A long-term follow-up study of serum lipid levels and coronary heart disease in the elderly.Chin Med J (Engl). 2004 Feb; 117(2):163-7.CM
It is still controversial whether or not the correlation between lipid abnormality and coronary heart disease (CHD) becomes weaker in the elderly, and whether patients above 80 years old still benefit from lipid management for the secondary prevention of CHD. The purpose of this study is to assess the correlation between hyperlipidemia and the risk of CHD events in the elderly, and to determine if it is appropriate to use lipid-lowering drugs in those aged above 80, as prescribed by the recommended guidelines for lipid management.
One thousand two hundred and eleven retirees, mainly males (92%), aged 70 +/- 9 years, were enrolled in this study. Lifestyle habits and medical history were recorded via questionnaires. During the period 1986 - 2000, all subjects participated in an annual physical examination with a blood chemistry survey. The mean follow-up period was 11.2 years. Subjects with incidental illnesses, especially cardiovascular diseases, were diagnosed or treated promptly. Serum lipid parameters, including total cholesterol (TC), low and high-density lipoprotein cholesterol (LDL-C and HDL-C) and triglyceride (TG) levels were analyzed according to standardization of lipid and lipoprotein measurements. The association between lipid levels and the prevalence of acute myocardial infarction (AMI) or coronary death was analyzed statistically.
Lipid abnormalities occurred in 2/3 of the 1211 subjects. The most common lipid disorder was high TC and high LDL-C, which was much more prevalent than high TG. Among the subjects, 51.6% had TC levels above 5.2 mmol/L. Mean TC and LDL-C reached peak levels in the 65 - 74 age group without significant decrease until ages over 90. The cumulative total number of deaths due to various causes was 397 in the 15-year follow-up period, with the mortality rate in the high lipid group slightly lower than that in the normal lipid group (30.6% vs 35.3%), although the difference was not significant (P = 0.1931). However, there were more cases of coronary death in the high lipid group than in the normal lipid group (7.9% vs 4.6%, P = 0.0045). When examining AMI survivors, more AMI cases were found in the high lipid group than in the low lipid group (20.9% vs 11.4%, P < 0.0001). The cumulative number of coronary deaths was 89 (with 88 cases above age 70), and the total number of CHD cases was 214 (17.7% of the whole group). Logistic regression analysis reveals that age, hypertension, LDL-C, and HDL-C are important risk factors for CHD. Lifestyle changes were common, but only 45% of the hyperlipidemic cases received drug treatment. Statins were commonly used only in recent years.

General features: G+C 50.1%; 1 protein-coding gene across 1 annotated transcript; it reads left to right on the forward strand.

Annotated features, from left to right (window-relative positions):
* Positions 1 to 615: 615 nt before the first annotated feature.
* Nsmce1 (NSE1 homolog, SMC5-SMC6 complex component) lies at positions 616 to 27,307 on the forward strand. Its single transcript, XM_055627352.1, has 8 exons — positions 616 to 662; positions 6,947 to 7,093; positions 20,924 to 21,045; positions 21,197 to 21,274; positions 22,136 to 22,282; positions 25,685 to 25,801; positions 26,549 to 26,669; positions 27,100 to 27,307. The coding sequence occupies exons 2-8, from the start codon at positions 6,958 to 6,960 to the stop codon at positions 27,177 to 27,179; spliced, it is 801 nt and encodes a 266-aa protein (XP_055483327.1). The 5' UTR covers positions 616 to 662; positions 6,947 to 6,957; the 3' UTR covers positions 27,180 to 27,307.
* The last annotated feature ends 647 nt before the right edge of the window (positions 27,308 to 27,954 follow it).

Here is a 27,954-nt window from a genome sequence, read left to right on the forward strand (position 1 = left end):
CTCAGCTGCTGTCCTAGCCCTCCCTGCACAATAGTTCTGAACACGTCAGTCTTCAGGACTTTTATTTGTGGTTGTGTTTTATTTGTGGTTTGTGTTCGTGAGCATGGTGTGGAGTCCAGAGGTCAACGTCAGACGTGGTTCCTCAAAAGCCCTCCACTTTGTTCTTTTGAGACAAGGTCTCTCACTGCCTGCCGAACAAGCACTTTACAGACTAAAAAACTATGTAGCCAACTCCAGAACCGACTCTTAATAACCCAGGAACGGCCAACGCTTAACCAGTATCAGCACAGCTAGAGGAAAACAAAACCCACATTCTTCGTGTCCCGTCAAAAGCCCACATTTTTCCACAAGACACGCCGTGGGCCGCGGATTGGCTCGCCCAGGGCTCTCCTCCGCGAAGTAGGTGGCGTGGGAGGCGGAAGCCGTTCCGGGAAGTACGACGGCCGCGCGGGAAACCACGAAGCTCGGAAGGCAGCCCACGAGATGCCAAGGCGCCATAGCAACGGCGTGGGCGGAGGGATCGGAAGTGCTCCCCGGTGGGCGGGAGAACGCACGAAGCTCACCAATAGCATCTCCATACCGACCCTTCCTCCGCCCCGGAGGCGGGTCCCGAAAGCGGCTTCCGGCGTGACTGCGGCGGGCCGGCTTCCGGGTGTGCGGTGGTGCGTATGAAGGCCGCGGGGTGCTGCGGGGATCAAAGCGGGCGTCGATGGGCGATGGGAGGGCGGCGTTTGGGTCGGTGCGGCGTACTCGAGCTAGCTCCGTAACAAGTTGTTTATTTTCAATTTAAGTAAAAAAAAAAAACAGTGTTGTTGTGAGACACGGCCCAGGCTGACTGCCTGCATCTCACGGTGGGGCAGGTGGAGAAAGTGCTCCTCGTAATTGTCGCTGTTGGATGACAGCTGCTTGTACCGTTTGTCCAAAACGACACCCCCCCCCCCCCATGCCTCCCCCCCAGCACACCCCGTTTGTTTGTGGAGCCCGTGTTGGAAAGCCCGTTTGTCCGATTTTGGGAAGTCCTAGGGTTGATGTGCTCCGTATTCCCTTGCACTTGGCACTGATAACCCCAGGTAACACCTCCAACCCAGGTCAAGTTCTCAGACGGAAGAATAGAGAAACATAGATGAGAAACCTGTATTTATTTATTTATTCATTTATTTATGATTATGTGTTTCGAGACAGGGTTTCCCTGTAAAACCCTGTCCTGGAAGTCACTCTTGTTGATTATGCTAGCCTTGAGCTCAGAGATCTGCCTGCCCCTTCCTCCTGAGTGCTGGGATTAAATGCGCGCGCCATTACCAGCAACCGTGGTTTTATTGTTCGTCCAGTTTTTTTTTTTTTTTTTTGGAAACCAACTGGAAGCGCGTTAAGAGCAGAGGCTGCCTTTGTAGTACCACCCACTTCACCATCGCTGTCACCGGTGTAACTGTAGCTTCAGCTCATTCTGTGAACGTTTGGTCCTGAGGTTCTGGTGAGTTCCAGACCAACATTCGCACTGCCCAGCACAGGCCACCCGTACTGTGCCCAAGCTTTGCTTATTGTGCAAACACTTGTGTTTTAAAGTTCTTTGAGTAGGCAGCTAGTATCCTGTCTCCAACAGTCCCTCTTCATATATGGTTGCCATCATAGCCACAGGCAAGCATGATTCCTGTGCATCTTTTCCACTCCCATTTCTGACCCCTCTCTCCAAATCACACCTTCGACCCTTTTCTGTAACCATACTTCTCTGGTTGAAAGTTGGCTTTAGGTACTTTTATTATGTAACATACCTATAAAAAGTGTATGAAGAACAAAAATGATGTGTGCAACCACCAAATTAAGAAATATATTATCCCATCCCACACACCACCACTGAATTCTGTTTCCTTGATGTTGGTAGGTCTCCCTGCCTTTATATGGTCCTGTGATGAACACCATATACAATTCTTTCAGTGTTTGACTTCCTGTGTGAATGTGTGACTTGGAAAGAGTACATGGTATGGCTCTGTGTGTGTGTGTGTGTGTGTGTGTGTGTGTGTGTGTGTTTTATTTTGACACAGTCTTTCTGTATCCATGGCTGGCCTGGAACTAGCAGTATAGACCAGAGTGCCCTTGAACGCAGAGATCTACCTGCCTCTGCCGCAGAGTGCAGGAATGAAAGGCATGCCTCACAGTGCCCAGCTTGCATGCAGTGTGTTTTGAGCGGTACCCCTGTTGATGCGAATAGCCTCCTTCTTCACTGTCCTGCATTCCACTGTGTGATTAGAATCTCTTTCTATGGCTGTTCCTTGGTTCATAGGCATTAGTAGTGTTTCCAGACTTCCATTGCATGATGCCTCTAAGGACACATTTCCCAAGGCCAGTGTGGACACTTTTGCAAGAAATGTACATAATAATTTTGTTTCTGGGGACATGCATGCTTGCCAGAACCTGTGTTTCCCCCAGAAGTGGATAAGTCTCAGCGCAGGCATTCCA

The above results show that high TC and LDL-C levels are correlated with a high CHD risk even in people over 80. For elderly patients with clinical CHD and an aggregation of CHD risk factors, cholesterol-lowering therapy might be considered if the general health of the patient makes this permissible.